A 150-ton magnet, developed in part by MIT engineers, is pulling the world closer to nuclear fusion as a potential source of energy. In nuclear fusion, light elements are fused together at enormous pressures to make heavier elements, a process that releases large amounts of energy. Powerful magnets provide the magnetic fields needed to initiate, sustain, and control the plasma, or electrically charged gas, in which fusion occurs. Over the last three years, "We've shown that we can design a magnet of this size and complexity and make it work," said Joseph V. Minervini, a senior research engineer at MIT's Plasma Science and Fusion Center (PSFC) and Department of Nuclear Engineering. He notes, however, that a better understanding of certain results is necessary to reduce costs for the researchers' ultimate goal: a magnet weighing 925 tons that will be key to the International Thermonuclear Experimental Reactor. That magnet, in turn, will be part of a total magnet system weighing some 10,000 tons. For more information, contact: Joseph Minervini, at (617) 253-5503 or e-mail: email@example.com.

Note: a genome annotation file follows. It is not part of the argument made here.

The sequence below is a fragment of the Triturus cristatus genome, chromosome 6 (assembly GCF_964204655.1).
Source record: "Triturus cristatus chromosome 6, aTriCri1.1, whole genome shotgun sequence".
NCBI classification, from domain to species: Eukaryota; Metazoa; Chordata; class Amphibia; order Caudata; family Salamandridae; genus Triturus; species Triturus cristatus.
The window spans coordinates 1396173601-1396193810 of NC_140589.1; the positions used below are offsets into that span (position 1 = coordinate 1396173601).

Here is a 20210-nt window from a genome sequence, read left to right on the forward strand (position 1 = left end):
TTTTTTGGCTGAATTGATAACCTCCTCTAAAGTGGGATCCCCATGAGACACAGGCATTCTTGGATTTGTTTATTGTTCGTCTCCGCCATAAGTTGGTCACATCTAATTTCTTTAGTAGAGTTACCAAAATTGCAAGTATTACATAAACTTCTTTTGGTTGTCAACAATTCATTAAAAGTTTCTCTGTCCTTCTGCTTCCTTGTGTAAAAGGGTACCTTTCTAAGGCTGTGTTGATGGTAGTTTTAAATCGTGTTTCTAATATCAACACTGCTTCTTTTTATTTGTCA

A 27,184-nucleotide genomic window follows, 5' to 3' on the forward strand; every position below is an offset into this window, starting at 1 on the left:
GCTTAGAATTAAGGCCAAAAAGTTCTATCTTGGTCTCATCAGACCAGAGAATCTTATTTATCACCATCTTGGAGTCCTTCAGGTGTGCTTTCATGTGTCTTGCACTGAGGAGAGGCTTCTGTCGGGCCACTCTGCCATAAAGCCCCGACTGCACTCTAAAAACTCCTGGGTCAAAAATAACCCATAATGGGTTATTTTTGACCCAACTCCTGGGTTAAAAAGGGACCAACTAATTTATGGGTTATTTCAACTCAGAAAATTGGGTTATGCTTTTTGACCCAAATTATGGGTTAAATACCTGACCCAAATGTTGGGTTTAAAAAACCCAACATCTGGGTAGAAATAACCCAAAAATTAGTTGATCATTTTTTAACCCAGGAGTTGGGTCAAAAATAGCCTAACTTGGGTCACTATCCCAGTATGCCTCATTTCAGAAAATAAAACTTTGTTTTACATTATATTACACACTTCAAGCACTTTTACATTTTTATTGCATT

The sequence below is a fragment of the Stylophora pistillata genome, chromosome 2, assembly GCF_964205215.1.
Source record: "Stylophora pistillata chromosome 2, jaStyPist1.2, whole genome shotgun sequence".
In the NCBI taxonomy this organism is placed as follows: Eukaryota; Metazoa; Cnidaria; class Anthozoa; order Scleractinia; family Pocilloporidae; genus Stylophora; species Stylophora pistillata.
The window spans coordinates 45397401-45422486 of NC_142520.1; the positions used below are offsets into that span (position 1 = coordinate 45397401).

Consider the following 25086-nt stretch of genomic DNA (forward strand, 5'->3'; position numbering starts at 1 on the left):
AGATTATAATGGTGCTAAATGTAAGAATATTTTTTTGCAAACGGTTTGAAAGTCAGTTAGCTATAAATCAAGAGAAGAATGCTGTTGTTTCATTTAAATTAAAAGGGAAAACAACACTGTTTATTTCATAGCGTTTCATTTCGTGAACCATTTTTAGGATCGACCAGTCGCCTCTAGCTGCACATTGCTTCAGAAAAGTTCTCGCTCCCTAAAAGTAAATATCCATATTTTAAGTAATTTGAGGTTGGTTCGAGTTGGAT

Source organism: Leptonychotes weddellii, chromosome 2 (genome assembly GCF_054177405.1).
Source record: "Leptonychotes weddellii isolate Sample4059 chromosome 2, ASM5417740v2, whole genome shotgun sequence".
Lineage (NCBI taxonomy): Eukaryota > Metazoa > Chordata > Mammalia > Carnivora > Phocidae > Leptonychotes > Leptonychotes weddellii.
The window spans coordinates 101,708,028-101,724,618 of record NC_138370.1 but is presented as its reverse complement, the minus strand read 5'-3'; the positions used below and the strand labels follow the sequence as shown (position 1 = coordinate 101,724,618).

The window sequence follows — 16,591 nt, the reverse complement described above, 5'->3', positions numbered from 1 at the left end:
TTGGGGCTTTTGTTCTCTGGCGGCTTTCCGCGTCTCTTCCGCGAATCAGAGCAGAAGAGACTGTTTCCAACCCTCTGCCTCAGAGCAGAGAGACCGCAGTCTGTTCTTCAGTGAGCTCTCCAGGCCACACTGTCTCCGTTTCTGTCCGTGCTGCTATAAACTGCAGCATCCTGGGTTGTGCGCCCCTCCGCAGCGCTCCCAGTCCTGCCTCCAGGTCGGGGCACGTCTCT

Just when you thought mobile technology couldn’t get any more personal, Proctor & Gamble have come up with a way to put your mobile where your mouth is, in the form of a Bluetooth 4.0 connected toothbrush.
The grab bag of plastic and rubber materials featured in this new product slideshow are aimed at lighting applications or automotive uses. The rest are for a wide variety of industries, including aerospace, oil & gas, RF and radar, automotive, building materials, and more.
Focus on Fundamentals consists of 45-minute on-line classes that cover a host of technologies. You learn without leaving the comfort of your desk. All classes are taught by subject-matter experts and all are archived. So if you can't attend live, attend at your convenience.